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Chapter%2013%20 proteins%20 %20meat%2c%20poultry%2c%20fish


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  • 1. Ch. 13 Proteins: Meats, Poultry, Fish Meats  Edible flesh of animals – beef, veal, pork, lamb  More beef consumed by 1.5 times of all protein foods  Focal point of the meal – largest item in the food budget Definition of meats – color, flavor and tenderness vary with the age of the animal – meat is darker with age, flavor more intense Muscle – 75% water, 20% protein, 5% fat, carbohydrate, minerals  Water content depends on: type of muscle, kind of meat, season, pH of the meat. – juiciness of meat
  • 2. Ch. 13 Proteins: Meats, Poultry, Fish Connective Tissue  Collagen – sheaths throughout the muscle  Elastin – concentrated deposits; yellow, rubbery mass; gristle – remains unchanged through any time of cooking Fat  Between muscles and within muscles – marbling – juicy, flavorful and tender cut  Overall flavor and juiciness of meats Nutritional Contributions  Complete protein – used efficiently in the body, UNLESS extreme heat is used in preparing the meat.
  • 3. Ch. 13 Proteins: Meats, Poultry, FishPreparing Meat For Market Cost of getting livestock to the meat packers – electronic tag Bovine Spongiform Encephalopathy (BSE) – fatal brain disease – Creutzfeldt-Jakobs disease OR mad cow disease. Bovine Growth Hormone (BGH) Free range Rigor – a calm and quick dispatch is very helpful; rigor mortis – stiffening of the muscles in the carcass Cold storage – high standards – cutting pieces large Kobe beef – Kobe, Japan
  • 4. Ch. 13 Proteins: Meats, Poultry, Fish  Aging – top-grade prime beef ripened 15-40 days; aged  10-29 days – increasingly tender  20-40 day – flavor becomes increasingly distinctive/intense  Pork can not be aged – rancid  Curing – beef – corned beef; pork – ham  Addition of salt, sodium nitrate and heat  Carcinogens – nitrates, small risk in development of cancer  Smoking – enhance flavors and promote shelf life; wood  Freezing – sharp freezing – moving air -10 degrees F; quick freezing – extremely fast freezing  Air-tight packaging – avoid freezer burn  Freeze-dried meats – dehydrated soups with meat
  • 5. Ch. 13 Proteins: Meats, Poultry, Fish Inspection – mandatory; controlling meat contaminated with E. coli  States can have own inspectors or federal inspectors  Inspection of entire slaughtering and packaging operation  Inspection stamp – safe for eating at time of inspection; inspected, passed and identifies packer by number Grading – federal grading, parker grading, no grading  Beef – U.S. Choice, available to consumers; U.S. Prime – restaurants  Pork – U.S. 1 to U.S. 4 – based on yield than quality  Table 13.2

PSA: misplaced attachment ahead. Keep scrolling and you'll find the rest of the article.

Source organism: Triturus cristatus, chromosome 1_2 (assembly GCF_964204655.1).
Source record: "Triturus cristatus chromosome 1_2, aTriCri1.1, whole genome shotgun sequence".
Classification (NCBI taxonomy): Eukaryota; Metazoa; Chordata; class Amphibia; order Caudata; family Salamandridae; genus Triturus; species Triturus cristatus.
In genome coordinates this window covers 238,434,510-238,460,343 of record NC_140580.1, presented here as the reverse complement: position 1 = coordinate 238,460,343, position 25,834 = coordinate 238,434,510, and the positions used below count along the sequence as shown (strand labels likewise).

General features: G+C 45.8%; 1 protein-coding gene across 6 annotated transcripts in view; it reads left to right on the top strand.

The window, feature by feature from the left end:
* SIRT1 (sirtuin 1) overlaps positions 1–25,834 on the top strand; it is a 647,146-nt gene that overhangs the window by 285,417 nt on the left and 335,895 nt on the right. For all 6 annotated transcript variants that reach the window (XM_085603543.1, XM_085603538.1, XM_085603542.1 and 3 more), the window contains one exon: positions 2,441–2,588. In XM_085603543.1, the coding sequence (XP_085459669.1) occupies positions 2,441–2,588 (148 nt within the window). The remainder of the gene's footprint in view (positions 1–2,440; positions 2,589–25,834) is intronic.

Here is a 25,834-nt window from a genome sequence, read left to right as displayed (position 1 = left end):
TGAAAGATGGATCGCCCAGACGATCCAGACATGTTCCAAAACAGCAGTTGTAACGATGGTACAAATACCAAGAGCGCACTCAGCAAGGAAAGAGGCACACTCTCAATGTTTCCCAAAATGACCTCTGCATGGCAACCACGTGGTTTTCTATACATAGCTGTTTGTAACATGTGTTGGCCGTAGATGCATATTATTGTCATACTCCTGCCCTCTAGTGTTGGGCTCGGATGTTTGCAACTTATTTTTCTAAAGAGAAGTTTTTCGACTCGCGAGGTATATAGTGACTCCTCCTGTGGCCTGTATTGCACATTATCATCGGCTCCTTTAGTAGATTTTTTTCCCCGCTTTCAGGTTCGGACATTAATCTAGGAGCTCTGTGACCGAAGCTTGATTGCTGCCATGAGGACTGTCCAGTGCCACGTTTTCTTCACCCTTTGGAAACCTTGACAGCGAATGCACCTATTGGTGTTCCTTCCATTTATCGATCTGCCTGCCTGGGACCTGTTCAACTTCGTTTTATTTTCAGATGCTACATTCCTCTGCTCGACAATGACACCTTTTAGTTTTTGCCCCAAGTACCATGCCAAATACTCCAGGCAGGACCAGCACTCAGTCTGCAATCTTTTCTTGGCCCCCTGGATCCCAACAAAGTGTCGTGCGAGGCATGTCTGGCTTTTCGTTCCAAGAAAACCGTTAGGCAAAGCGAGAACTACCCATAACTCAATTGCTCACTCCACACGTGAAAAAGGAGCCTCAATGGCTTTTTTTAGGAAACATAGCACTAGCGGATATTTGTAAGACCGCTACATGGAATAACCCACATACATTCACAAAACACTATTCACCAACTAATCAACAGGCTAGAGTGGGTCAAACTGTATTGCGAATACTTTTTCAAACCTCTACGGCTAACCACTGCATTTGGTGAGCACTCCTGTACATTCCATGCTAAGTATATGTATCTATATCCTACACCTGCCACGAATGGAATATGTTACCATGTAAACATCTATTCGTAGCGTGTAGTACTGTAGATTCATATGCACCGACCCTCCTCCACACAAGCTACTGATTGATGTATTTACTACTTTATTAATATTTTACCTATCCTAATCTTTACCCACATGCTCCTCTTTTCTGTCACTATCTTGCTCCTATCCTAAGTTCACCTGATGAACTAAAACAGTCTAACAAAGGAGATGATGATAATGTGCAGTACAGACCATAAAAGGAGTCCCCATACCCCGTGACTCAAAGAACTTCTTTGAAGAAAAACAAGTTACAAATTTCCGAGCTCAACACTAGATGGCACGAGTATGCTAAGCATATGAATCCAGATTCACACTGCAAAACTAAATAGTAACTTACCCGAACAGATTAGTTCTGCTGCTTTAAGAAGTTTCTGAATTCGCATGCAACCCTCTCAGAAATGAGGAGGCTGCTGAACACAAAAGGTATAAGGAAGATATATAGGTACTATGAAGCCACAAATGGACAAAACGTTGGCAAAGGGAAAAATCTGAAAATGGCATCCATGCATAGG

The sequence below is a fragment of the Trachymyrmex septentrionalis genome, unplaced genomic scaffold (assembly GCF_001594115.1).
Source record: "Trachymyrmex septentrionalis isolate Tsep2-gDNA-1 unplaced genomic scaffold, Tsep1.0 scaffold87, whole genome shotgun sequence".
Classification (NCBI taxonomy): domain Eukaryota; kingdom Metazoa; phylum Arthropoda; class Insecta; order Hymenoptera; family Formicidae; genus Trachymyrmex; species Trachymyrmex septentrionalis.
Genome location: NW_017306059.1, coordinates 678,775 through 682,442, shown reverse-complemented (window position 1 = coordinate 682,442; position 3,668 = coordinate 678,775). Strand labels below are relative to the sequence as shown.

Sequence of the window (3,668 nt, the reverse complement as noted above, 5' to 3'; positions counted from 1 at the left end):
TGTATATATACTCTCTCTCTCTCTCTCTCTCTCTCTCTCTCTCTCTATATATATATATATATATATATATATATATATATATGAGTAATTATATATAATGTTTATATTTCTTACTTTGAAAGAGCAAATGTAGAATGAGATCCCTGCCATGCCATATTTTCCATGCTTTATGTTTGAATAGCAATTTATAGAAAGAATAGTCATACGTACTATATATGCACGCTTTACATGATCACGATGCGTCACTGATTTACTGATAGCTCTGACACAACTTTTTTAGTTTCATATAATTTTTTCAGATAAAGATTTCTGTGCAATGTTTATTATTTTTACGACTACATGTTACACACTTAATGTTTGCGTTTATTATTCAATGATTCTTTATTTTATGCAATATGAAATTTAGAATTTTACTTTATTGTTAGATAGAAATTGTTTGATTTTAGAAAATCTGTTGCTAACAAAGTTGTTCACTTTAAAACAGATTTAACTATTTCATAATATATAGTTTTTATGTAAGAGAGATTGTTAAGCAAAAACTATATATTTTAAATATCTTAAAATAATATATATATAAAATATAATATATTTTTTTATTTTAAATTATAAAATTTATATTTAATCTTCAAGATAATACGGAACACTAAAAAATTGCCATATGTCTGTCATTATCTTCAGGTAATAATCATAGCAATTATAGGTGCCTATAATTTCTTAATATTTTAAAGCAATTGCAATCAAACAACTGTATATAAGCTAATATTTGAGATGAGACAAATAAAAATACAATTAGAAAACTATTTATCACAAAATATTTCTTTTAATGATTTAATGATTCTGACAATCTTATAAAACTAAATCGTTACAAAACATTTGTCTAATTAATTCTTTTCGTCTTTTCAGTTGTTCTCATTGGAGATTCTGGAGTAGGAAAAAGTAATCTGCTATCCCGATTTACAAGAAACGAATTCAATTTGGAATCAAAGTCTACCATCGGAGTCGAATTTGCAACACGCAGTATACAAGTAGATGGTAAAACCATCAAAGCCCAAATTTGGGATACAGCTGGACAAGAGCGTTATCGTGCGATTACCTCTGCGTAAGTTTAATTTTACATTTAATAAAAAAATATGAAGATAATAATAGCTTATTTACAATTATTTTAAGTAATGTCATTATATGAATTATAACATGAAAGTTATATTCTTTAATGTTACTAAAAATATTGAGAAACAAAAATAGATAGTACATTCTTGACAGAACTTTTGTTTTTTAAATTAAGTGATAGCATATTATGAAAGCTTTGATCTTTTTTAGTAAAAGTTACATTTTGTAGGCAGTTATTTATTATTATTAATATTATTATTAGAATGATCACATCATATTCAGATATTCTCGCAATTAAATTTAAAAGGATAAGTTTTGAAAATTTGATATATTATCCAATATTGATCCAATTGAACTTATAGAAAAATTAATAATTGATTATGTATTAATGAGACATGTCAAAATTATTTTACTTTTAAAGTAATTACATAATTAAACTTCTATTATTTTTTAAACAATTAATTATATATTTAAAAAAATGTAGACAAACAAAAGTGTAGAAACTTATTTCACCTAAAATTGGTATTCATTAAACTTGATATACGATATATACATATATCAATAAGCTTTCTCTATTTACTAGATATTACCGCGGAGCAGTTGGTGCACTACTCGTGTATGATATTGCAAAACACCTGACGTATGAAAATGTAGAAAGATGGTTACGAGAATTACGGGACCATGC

• 6. Ch. 13 Proteins: Meats, Poultry, Fish Selection and Care  Time available for preparation  Amount of money Classification – location on the carcass, type of meat, grade  Tender – little time preparation – little exercise; rib, short loin, sirloin  Less tender cuts – shoulder, rump, belly Identification of cuts – type of meat – size of the cuts, color of muscles, character of fat  Muscle color – beef, red; veal, pink; pork, grayish-pink; lamb, dark red
  • 7. Ch. 13 Proteins: Meats, Poultry, Fish  Primal cuts – first cuts made on each half of carcass; butcher can handle - (Table 13.3)  Retail cuts – cut for the market; bones help to identify; round bone – front or back leg; T-bone – backbone  When you know the location of the cut and the type of meat, the classification of the cuts as tender or not is easy. Making the Selection – how much meat per person  Look for small amount of bone in relation to meat; fat  Boneless cuts – 1/4 lb.  Small bones – 1/3 lb.  Average bone – 1/2 lb.  Large bone – 3/4 to 1 lb.
  • 8. Ch. 13 Proteins: Meats, Poultry, Fish Selecting an Appropriate Cookery Method  Dry rub mixture of herbs and/or spices – marinating  Wine, juice or other ingredients  Marinades – may make meat more tender; short time or several days – done in the refrigerator  Dry heat – tender cuts – roasting, broiling, pan broiling, pan frying, deep-fat frying  Moist heat – less tender cuts – braising cooking in liquid (stewing)  Medium rare – 145 F; Medium – 160 F; Well-done – 170 F  Variations – amount of bone and fat and dimensions of cut
  • 9. Ch. 13 Proteins: Meats, Poultry, Fish Poultry  Large increase in the consumption – reduced cholesterol levels, heart attacks, reduced fat, less costly  Chickens, turkeys, ducks, geese ( Ex.)  U.S. Grade A – C; A common in markets  Options – skinless, boneless, tenders  Proper storage is essential as microorganisms grow readily, especially on the surface of the body cavity  Cooking whole birds – check temp. in center of the thigh  165 degrees F.
  • 10. Ch. 13 Proteins: Meats, Poultry, Fish FISH  Lower in fat, calories, and quick and easy to prepare  240 types of fish and shellfish  Fish categorized according to oil content (Table 13.12)  Shellfish – mollusks (with shells) – oysters, scallops, mussels and clams – crustaceans (horny outer coverings) – shrimp, lobsters, and crabs  Freshwater or saltwater  Grade A, B, or substandard  Shiny and unfaded skin, red gills, clear eyes, mild odor  Dressed, fillets, steaks, sticks canned